May 9, 2012 will mark the 20th anniversary of one of Canada’s worst mining disasters—a methane gas explosion that claimed 26 workers’ lives at the Westray Mine in Plymouth, NS.
Workers, union officials and government mine inspectors had expressed concern about safety at the mine prior to the explosion, but management did not initiate changes to make conditions safer.
Another important anniversary has just passed—the eighth anniversary of Bill C-45, or the “Westray Bill.” The legislation, referenced under section 217.1 of the Canadian Criminal Code, states that “Every one who undertakes or has the authority to direct how another person does work or performs a task, is under a legal duty to take reasonable steps to prevent bodily harm to that person, or any other person, arising from that work or task.”
C-45 imposes potentially severe penalties on individuals and corporations found criminally liable for violations resulting in death and injuries. These penalties include the potential for life imprisonment for convicted individuals and unlimited fines for corporations.
While the legislation undoubtedly has teeth, very few companies and individuals have been bitten since C-45 became law on March 31, 2004. Only two convictions have occurred—both of those in Quebec.
Transpavé, a Montreal-area paving stone company, was the first organization convicted under C-45 provisions, early in 2008. Transpavé pleaded guilty to criminal negligence causing death and was fined $110,000 after a worker was fatally crushed by a machine whose light curtain guarding system had been disabled.
More recently, following a trial, Quebec landscape contractor Pasquale Scrocca was found guilty of criminal negligence causing the death of a worker. Aniello Boccanfuso died after being struck by a backhoe and pinned against a wall.
An investigation found that the backhoe was poorly maintained by Scrocca and had brakes that worked at less than one-third their intended stopping capacity. Scrocca was given a sentence of two-years-less-a-day, to be served with conditions, including a curfew, in the community—not a correctional institution.
Ryan J. Conlin, a partner in Toronto’s Stringer LLP Management Lawyers, says while he never expected to see a flood of convictions when C-45 legislation was enacted, “it hasn’t quite turned out the way I thought.”
Conlin says he would have expected to see half a dozen prosecutions concluded by now—not merely two.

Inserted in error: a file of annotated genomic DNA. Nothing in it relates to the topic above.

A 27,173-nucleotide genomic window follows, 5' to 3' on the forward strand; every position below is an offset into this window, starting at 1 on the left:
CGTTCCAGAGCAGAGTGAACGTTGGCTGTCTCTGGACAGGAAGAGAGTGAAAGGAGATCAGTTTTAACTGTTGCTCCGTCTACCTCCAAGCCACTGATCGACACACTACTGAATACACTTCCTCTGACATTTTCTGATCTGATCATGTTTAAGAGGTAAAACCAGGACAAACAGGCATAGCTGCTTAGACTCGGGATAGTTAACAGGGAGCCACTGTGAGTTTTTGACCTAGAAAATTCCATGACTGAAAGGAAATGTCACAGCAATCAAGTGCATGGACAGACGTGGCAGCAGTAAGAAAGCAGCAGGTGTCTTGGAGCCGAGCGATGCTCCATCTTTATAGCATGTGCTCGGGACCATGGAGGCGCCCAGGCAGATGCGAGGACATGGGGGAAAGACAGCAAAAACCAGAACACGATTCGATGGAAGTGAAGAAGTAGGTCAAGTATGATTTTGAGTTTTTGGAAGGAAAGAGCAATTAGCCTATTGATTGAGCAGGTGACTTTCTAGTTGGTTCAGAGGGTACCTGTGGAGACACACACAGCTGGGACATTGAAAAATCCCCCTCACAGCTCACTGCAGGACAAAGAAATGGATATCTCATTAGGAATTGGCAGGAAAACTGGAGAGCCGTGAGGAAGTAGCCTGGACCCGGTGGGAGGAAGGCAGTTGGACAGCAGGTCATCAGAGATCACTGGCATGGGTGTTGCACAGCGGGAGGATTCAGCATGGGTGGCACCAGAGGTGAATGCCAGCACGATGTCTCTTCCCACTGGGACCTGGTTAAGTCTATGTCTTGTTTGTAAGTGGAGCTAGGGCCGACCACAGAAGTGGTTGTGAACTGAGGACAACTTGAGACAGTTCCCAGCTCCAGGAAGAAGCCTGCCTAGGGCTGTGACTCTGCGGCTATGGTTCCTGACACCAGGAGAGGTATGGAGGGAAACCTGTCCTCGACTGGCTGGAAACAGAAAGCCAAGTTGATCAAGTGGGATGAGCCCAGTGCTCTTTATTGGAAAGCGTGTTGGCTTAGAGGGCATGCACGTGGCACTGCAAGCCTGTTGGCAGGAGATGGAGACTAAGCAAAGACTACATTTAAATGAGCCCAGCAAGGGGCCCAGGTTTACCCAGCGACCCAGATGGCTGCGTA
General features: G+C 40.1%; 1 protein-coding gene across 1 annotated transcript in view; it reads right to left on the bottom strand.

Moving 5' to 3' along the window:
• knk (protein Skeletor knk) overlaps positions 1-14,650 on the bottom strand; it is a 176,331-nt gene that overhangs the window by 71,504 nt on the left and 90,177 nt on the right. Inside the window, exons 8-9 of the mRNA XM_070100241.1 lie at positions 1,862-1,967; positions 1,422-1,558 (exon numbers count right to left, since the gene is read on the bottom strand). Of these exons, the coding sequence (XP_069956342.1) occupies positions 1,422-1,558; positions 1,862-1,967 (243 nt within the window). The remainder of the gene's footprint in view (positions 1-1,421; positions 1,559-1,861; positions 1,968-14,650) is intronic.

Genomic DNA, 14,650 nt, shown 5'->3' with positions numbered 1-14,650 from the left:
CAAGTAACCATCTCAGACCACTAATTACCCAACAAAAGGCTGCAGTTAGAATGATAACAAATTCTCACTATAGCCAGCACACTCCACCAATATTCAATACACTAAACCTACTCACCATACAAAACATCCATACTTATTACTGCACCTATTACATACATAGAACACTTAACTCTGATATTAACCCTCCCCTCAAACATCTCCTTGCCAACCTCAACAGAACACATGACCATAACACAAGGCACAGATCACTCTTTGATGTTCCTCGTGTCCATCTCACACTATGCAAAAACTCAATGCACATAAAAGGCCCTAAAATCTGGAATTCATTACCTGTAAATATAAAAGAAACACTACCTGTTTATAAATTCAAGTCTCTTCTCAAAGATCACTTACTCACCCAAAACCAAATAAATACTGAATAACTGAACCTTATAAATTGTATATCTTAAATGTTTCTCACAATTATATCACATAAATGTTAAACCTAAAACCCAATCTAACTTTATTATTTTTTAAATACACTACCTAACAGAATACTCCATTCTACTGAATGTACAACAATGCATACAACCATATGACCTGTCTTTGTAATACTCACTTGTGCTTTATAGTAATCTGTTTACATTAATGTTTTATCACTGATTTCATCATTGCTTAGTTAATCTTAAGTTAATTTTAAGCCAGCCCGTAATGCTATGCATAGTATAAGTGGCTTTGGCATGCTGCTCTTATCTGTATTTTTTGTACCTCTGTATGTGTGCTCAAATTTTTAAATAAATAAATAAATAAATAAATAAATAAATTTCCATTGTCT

Asked why C-45 has been slow to gain traction, Conlin points to “a continuing culture among people who enforce health and safety legislation that these cases should proceed under provincial occupational health and safety legislation (instead of under the Criminal Code of Canada).”
Also, while police are quick to investigate workplace deaths, Conlin says they tend not to have a lot of experience in recommending C-45 charges and often back away once provincial OHS investigators arrive on the scene.
And even if criminal negligence charges are pursued by Crown prosecutors, Conlin says “There’s no question that showing intent (a wanton and reckless disregard for the safety of others) is a hard burden to meet.”
As a result, several criminal negligence charges under C-45 provisions have ultimately been withdrawn by Crown prosecutors, with companies and individuals instead being found guilty of breaching less severe provincial OHS laws.
Conlin says C-45 isn’t as top of mind among corporate safety directors as it was when the legislation emerged in 2004. However, that could change with a high-profileTorontocase, which saw four workers fall to their deaths from a collapsing swing stage scaffold on Dec. 24, 2009. A fifth worker suffered critical injuries in the fall.
Metron Construction Corporation and three company officials face charges of criminal negligence causing death and criminal negligence causing bodily harm.
“If you actually see senior officers going to jail (in this multiple scaffold fatality), I think it will definitely put C-45 back on the front burner again,” says Conlin.